The BBC has made a progressive move in the battle against piracy. Where news like this would usually segue in to astory about some unexpecting media-junkie suddenly finding themselves on the wrong side of a court battle, or a company pushing for harsher regulations regarding bit-torrenting, the BBC has taken a different route.
As we’ve said many times, one of the major driving forces behind piracy is the media industry’s current content distribution methods. Specifically, it’s often easier and faster to pirate a movie or TV show than it is to acquire it illegally, especially if it’s newly released content. Often movies or new series are aired days or even weeks apart in different countries.
In today’s world, within hours of a new episode airing, posts and tweets regarding its content spew forth over the internet with unprejudiced proliferation. Where the week-long (or even year-long) time-delay between a show airing in America and Australia used to be a minor inconvenience causing nothing but an extended wait, fans are now turning to piracy just to make sure they don’t encounter spoilers by the simple act of logging on. Or, alternatively, if they wish to go about their daily internet-related lives without the constant fear of encountering said spoilers, ultimately causing them to avoid services like Facebook or Twitter.
What the BBC has done is release the new episode of Dr Who on the ABC’s iView player at 5:10pm on Sunday September 2 within hours of it originally airing in the UK. The show will then also be available on ABC1 at its regular time of 7:30pm on Saturday, September 8.
The decision was aimed at combatting piracy, as Whovians (Dr Who fans) have waited almost a year to see the intrepid Doctor return to the screen. The extended wait has created a keen haze of anticipation that was likely to cause more than a few Whovians to download the episode immediately, rather than waiting almost another week to see it aired on TV.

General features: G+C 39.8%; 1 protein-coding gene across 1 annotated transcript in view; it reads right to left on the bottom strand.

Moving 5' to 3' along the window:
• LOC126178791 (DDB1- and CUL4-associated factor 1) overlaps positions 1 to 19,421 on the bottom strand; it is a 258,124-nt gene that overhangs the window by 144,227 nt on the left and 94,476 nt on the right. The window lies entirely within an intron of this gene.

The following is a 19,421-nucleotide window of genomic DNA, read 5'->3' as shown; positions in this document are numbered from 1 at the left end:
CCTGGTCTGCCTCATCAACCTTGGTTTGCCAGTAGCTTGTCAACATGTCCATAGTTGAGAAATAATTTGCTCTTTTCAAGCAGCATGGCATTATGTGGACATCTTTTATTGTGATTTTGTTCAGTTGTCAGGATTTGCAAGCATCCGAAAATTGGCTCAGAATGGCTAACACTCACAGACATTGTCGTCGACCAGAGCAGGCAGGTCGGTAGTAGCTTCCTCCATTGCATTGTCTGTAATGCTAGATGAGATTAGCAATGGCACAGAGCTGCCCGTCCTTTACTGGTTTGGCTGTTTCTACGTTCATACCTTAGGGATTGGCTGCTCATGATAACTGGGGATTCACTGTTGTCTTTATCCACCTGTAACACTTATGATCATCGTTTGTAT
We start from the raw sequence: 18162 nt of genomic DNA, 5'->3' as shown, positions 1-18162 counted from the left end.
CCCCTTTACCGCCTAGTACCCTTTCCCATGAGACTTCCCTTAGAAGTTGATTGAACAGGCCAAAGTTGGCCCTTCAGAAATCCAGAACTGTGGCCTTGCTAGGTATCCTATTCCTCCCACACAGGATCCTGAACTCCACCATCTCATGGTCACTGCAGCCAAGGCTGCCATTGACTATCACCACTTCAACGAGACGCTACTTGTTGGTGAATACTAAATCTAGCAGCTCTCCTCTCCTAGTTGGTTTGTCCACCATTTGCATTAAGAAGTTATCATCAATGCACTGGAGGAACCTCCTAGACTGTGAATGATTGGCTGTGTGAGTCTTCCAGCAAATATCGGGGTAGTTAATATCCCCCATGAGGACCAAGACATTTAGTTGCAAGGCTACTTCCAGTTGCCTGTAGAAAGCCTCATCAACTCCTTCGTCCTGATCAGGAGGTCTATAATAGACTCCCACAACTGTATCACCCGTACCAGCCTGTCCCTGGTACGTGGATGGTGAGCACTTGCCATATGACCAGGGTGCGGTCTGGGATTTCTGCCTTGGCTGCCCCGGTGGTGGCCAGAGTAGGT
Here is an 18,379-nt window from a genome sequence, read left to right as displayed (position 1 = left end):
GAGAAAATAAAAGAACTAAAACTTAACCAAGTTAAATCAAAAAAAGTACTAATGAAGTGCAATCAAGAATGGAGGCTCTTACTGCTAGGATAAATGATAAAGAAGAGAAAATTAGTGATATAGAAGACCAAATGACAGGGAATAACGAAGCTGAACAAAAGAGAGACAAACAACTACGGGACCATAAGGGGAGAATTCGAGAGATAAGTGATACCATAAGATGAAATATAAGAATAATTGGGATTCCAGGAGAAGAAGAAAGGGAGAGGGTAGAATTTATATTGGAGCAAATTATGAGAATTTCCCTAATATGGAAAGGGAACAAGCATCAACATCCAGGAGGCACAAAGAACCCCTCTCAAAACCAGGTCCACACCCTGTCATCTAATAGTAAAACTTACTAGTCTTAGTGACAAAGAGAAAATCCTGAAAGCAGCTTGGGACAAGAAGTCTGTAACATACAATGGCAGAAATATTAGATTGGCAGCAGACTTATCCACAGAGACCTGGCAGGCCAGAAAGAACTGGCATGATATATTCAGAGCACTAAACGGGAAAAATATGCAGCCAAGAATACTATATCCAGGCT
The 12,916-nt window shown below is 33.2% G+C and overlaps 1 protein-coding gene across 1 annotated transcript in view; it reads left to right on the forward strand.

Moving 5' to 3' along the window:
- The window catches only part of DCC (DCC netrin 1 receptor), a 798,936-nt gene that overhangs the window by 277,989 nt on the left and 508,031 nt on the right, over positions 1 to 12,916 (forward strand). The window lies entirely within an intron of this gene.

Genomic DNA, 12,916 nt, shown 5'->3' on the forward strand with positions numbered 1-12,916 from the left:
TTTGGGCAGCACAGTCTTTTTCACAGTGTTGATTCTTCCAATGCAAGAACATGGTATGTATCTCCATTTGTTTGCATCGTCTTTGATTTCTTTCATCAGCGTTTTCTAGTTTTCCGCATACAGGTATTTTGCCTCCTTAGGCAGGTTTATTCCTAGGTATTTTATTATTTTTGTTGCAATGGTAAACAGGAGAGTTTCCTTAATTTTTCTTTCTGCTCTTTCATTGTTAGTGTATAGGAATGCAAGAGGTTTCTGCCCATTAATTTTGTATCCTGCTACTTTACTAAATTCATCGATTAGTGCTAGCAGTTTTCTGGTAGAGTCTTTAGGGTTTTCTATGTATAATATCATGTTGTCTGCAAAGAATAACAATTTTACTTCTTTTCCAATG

ABC1 controller Brendan Dahill reportedly said:
” Piracy is wrong, as you are denying someone their rights and income for their intellectual property,” Mr Dahill said. “The fact that it is happening is indicative that as broadcasters we are not meeting demand for a segment of the population.
So as broadcasters we need to find convenient ways of making programs available via legal means to discourage the need for piracy.”
Brendan Dahill via News.com.au
We think this is a fantastic and, even better, clever move to combat piracy. In a time dubbed “the information age” it’s important to make sure that everyone gets the information they want at the same time. The alternatives are either some people being left out of the loop or those that don’t want to be left out fulfilling their wishes via alternate avenues.
We applaud both the BBC and ABC for this action and hope to see more of its ilk in the future.